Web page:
No less than Henry Van Dyke, a professor of English literature at Princeton University, called “The Mission Play” by John Steven McGroarty “the greatest of all the world’s pageant dramas.”

The three-hour extravaganza played in Southern California for 20 years, starting in 1911, attracting more than 2.5 million people with the slogan, “If you haven’t been to see the Mission Play, you haven’t seen California.”

It’s unlikely anyone will call Guy Rose’s “The Leading Lady” — a portrait of Lucretia del Valle in her role as Doña Josefa Yorba in “The Mission Play” — the greatest of all the world’s paintings, but it did win the gold medal at San Diego’s Panama-California Exposition in 1915, which marks the inauguration of Balboa Park.

Now, Rose’s “The Leading Lady” has found an honored place at Balboa Park’s San Diego History Center, which put the life-size, 70-inch-by-60-inch portrait on display this week. William C. Foxley, a well-known collector who owned a house in San Diego for nearly 20 years, donated the painting.

“We’re thrilled to have it,” said David Kahn, the center’s executive director. “It documents part of the story of the Exposition of 1915-1916. We’re displaying it now, but it will also be displayed in 2015, when we do an exhibit for Centennial.”

Foxley and the center declined to disclose the painting’s appraised value, instead pointing to a 2005 Sotheby’s auction where a smaller Rose painting, “Owens River, Sierra Nevada, California,” sold for $1,920,000, setting a record for a work by a California impressionist painter.

However, as UCSD Professor Emeritus Bram Dijkstra points out, Rose’s landscapes, not his earlier portraits, are his most characteristic, plein-air, pieces. And “The Leading Lady” is not among Rose’s best paintings.

“It’s really not a great work. But it’s historically interesting, and it’s of a period that is absolutely essential in the development of San Diego,” said Dijkstra, a curator, collector and historian who has frequently written about 20th-century California art. “We often look at paintings as having to be great masterpieces that take our breath away, but they are often as important as aspects of the historical development of a culture.”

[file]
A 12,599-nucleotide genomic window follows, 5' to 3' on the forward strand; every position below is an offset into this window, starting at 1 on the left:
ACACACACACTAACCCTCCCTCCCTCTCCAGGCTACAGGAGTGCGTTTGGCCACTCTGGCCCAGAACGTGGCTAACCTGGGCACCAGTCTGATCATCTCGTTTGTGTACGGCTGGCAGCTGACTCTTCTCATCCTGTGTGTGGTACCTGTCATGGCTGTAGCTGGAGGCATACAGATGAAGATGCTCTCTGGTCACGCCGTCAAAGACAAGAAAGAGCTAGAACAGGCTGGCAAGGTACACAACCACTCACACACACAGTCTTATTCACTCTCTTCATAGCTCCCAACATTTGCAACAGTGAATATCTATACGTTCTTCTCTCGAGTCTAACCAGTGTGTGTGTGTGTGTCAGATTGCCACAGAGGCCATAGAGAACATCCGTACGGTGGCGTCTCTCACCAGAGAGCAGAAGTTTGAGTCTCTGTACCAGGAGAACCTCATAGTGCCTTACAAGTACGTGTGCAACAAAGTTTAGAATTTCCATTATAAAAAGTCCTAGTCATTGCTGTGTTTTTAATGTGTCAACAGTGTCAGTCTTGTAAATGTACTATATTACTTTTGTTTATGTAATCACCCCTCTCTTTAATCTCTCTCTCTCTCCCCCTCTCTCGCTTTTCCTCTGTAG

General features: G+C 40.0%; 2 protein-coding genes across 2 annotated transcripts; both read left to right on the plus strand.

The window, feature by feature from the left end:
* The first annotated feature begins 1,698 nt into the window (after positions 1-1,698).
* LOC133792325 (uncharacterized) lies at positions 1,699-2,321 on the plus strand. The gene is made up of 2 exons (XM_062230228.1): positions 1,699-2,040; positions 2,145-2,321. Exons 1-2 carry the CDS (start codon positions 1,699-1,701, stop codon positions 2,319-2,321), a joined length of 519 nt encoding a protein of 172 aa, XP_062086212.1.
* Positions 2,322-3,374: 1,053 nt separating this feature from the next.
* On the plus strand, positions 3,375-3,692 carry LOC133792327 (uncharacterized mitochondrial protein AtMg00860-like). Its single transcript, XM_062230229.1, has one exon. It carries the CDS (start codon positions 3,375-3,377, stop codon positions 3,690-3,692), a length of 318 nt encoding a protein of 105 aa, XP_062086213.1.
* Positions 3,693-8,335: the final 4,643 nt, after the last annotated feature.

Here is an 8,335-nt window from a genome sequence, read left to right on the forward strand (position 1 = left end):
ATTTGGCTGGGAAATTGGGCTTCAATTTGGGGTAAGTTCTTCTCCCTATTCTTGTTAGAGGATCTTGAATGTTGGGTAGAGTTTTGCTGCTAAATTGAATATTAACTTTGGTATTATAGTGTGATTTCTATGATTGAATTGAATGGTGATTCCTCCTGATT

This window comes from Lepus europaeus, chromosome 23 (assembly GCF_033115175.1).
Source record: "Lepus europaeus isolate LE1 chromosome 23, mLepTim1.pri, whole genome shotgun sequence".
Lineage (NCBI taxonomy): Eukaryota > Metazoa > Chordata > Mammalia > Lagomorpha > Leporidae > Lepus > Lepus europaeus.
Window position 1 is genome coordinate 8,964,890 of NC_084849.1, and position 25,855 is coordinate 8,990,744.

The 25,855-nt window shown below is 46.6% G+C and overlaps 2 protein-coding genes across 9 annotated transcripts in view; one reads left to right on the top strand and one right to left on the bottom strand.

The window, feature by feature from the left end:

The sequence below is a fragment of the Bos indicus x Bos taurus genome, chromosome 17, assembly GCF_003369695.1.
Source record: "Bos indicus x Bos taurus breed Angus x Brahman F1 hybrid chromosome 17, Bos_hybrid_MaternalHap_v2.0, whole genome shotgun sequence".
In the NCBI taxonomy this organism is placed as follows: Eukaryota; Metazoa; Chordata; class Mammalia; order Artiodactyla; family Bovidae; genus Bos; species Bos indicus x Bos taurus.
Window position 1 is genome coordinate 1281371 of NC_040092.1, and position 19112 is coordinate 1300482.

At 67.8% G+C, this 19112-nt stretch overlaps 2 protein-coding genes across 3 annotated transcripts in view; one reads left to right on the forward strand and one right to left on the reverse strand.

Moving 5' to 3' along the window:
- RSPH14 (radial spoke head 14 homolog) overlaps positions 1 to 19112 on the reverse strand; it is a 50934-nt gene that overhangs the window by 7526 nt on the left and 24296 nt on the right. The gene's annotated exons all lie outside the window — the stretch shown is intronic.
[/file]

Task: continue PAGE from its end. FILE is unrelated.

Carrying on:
“The Leading Lady” is not only significant for its relationship to the 1915 Exhibition, but for the actress it portrays, Lucretia del Valle. She was a descendant of Fernando Villa, who came to California with the founder of the California missions, Junipero Serra. Her father, Reginaldo del Valle, was owner of Rancho Camulos near Los Angeles and a California state senator.

As much as del Valle’s connections, however, Kahn is interested in the period the painting depicts and the way it depicts it.

“This painting is yet another document in this fascination in Southern California for a kind of mythic Spanish heritage,” Kahn said. “There were Spaniards here, but I think at the time things got cleaned up a little and idealized. I’m sure these people were mostly hardscrabble farmers, soldiers and this sort of thing. They weren’t sashaying around in fancy clothes like this lady is wearing in the painting.”

“The Leading Lady” was painted soon after Rose, who was born in San Gabriel, returned to California in 1914 following an extended stay in France. Living in Giverny, he came under the influence of Monet and learned to paint in the “impressionist” manner that is characteristic of his landscapes and is largely responsible for his reputation as one of the leading California impressionists.

The painting was among 64 shown in “Guy Rose, American Impressionist” at the Irvine Museum in 1995 and was later purchased by Foxley, who made his fortune as a cattleman and has amassed an impressive collection of Western-themed and plein-air art. Several pieces from his collection were exhibited in the San Diego Museum of Art’s 2006 show “Personal Views: Regarding Private Collections in San Diego.” (Dijkstra was also among the collectors represented in the exhibit.)

Still, Foxley has directed his attention toward the History Center, also donating a Donal Hord bronze (“Summer Rain”) in 2009. “I thought it was a nice institution,” Foxley said. “And I thought of any of them in the city, it would be the place for this picture to go.”

The History Center has a collection of roughly 200 paintings and “several hundred” additional drawings, Kahn said. It is in talks with the San Diego Unified School District to house some of the districts’ more valuable and historically significant artworks.

“We have a different criteria (than an art museum) for collecting,” said Kahn, although he noted that the center will collaborate in 2012 with the San Diego Museum of Art in an exhibition celebrating the 150th anniversary of the birth of San Diego artist Charles Reiffel. “Typically, we’re more interested in what’s represented in the art than the art per se.”

And what are we to make of the way “The Leading Lady” represents 1915 California? “History changes over time,” Kahn said. “We can all be inventive about what we see looking back. When we get to that exhibition in 2015, we’ll try to point that out.”